Mobile Health Technology Experiences Growing Pains
Rapid growth of mobile health technology means stakeholders must cope with security issues and integration into the existing IT infrastructure.
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Mobile health tools used to manage chronic and acute conditions will become more ubiquitous across healthcare settings, a new report from Frost & Sullivan concludes. But security concerns, problems integrating the technology into providers' monitoring systems, and a lack of best practices remain barriers.
The report, Advances in mHealth Technologies, relies on approximately 60 executives at healthcare organizations, academic research institutions, software development firms, and mobile device companies. These executives operate mobile health platforms in the USA, Canada, the Asian Pacific region, and Europe.
Frost & Sullivan industry analyst Prasanna Kannan told InformationWeek Healthcare, "As the care system shifts to a personalized disease management system, mHealth can help physicians and other clinicians remotely manage predictive symptoms of chronic illness, as well as episodes of acute conditions in hospital settings."
Kannan, the report's author, said cardiovascular disease and diabetes are the leading chronic conditions that are seeing the greatest adoption rates of mobile health technology, which is used to monitor patients' vital signs and manage their care.
Furthermore, the report cites six key areas where the use of mobile devices can improve research and care coordination:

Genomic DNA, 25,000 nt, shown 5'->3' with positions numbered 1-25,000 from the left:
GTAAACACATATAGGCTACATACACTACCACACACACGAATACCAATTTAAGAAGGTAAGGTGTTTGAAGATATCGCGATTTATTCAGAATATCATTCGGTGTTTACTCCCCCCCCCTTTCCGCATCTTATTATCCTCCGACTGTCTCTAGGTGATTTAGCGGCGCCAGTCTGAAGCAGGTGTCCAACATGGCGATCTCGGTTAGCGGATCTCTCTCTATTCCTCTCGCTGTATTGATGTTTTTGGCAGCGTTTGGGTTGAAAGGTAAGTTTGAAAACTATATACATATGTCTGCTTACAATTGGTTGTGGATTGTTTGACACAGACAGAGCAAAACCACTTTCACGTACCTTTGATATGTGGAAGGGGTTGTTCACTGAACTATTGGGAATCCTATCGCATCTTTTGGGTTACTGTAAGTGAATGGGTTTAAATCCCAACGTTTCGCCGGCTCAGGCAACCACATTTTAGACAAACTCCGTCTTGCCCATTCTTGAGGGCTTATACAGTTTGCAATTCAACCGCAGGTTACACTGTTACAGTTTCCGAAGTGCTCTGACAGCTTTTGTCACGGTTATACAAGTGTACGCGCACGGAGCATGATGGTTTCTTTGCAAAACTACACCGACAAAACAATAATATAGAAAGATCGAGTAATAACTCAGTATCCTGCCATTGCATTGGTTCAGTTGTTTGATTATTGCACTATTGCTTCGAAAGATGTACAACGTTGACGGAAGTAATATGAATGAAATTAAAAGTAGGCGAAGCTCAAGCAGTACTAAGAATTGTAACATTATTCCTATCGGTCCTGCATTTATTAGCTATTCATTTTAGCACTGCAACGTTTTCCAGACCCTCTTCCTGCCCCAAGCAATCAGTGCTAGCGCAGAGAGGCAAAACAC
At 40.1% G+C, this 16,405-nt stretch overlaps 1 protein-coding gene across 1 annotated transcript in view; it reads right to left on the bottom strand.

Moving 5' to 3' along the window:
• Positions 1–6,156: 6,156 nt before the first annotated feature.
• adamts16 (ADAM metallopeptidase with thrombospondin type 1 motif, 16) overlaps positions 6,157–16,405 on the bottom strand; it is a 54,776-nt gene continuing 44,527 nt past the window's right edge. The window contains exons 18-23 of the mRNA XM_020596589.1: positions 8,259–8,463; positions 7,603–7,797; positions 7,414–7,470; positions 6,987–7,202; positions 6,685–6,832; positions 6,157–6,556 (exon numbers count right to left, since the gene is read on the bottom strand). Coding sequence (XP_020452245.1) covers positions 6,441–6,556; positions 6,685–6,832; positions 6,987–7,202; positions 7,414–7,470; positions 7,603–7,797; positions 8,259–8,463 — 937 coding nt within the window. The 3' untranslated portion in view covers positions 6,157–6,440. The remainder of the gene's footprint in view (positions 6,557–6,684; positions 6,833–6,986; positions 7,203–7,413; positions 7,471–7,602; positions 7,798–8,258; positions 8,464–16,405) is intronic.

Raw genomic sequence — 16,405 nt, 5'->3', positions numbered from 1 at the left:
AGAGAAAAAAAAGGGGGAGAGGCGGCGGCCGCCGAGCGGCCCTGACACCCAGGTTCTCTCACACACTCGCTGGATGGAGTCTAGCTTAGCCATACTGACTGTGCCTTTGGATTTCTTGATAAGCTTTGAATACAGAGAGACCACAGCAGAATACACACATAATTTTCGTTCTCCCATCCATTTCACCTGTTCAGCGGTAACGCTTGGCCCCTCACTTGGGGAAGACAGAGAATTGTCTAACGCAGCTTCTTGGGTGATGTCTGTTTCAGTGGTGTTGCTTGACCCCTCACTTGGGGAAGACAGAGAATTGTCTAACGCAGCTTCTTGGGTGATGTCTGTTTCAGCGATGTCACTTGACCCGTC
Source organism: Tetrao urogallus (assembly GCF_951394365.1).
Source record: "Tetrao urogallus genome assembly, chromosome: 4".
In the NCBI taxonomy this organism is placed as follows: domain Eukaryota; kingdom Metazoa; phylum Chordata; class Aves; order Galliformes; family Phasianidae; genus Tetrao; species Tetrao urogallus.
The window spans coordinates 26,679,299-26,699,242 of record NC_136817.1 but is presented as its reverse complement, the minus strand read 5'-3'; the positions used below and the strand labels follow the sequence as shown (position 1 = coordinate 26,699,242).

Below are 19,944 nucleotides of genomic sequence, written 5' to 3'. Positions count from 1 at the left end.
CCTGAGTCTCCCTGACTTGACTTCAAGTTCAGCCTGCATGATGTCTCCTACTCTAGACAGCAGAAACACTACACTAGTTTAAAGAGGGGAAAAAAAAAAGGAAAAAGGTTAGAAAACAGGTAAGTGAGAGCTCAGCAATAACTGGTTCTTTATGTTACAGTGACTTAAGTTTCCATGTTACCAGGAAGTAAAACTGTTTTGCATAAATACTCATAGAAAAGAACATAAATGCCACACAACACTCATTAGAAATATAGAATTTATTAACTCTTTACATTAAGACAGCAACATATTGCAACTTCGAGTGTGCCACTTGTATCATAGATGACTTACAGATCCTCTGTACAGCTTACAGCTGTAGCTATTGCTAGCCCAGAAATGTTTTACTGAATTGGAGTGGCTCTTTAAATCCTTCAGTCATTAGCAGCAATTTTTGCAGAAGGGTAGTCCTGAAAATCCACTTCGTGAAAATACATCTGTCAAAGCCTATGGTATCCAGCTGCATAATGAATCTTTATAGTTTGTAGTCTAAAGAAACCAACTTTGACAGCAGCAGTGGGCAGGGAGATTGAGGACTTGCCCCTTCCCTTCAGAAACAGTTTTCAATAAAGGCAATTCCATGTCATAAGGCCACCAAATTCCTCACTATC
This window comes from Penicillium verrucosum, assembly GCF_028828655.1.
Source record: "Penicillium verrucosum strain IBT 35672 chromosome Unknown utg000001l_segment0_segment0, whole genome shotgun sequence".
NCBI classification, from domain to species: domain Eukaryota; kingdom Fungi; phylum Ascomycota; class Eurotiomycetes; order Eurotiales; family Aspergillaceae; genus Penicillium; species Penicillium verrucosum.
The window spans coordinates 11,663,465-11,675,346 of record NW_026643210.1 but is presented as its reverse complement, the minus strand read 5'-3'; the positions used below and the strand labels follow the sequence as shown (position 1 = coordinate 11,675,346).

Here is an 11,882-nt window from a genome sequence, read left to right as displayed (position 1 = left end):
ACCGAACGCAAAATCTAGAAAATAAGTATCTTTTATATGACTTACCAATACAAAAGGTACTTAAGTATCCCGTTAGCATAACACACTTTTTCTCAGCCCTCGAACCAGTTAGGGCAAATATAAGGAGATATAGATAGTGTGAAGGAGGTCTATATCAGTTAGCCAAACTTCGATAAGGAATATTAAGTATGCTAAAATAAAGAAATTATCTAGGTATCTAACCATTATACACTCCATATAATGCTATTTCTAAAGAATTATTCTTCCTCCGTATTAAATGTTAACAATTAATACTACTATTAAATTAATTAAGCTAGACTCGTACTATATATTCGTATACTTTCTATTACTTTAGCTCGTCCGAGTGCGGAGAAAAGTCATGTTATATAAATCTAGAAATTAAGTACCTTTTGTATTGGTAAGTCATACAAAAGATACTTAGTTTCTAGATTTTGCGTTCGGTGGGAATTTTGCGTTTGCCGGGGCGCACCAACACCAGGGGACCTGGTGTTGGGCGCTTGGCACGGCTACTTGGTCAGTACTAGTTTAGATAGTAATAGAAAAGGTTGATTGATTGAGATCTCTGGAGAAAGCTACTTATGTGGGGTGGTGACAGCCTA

--Long-term disease management. As patients get older and live longer, the need for mobile devices that monitor their condition will increase and the geriatric market segment will grow.
--Primary diagnosis. This is enabled through telehealth systems such as mobile video consultations. By exchanging clinical information, doctors can make diagnostic predictions and improve patient outcomes.
--Emergency response systems. Text messaging, personal digital assistant (PDA) devices, and other mobile communications systems can help medical teams coordinate the care of patients in transition from one setting to another.
--Health and wellness information. Health-related tools and apps are gaining popularity. These include personalized fitness tools such as Fitbit, Adidas miCoach, and WiScale, which monitor exercise regimens and track everything from how many calories you burn to your weight and body mass index (BMI).
--Mobile-enhanced RFID-based tracking of drugs.Mobile devices can help track medications and other medical supplies.
--Public health research.The data collected from monitoring patients can contribute to population health research and surveillance of groups of individuals with similar medical conditions.
According to Kannan, within the next three to four years, mobile device developers will gain a better understanding of the nature of security breach concerns and will improve their systems to shield against these threats.
She also predicts that as wireless vital sign monitoring, telehealth networks, and Bluetooth-enabled health trackers become more ubiquitous, every hospital facility will eventually need to acquire a full enterprise wireless system. This will be spurred on by an emerging market approach that entails collaboration between regulatory agencies and medical device companies to develop mobile health apps that will be adopted widely across healthcare systems.
One area of concern, according to executives interviewed for the report, is that doctors need to do more to highlight the features and benefits of mHealth services and applications so patients appreciate their value.
Finally, the report offers key strategies to move mobile health forward. One example is urging hospitals and healthcare networks to focus on capturing data generated by apps in specific areas of care, such as diabetes, cancer, or cardiovascular disease. Another strategy is to integrate mHealth systems with existing hospitals and academic research centers to raise the level of research, improve preventative medicine strategies, and lower the cost of care.
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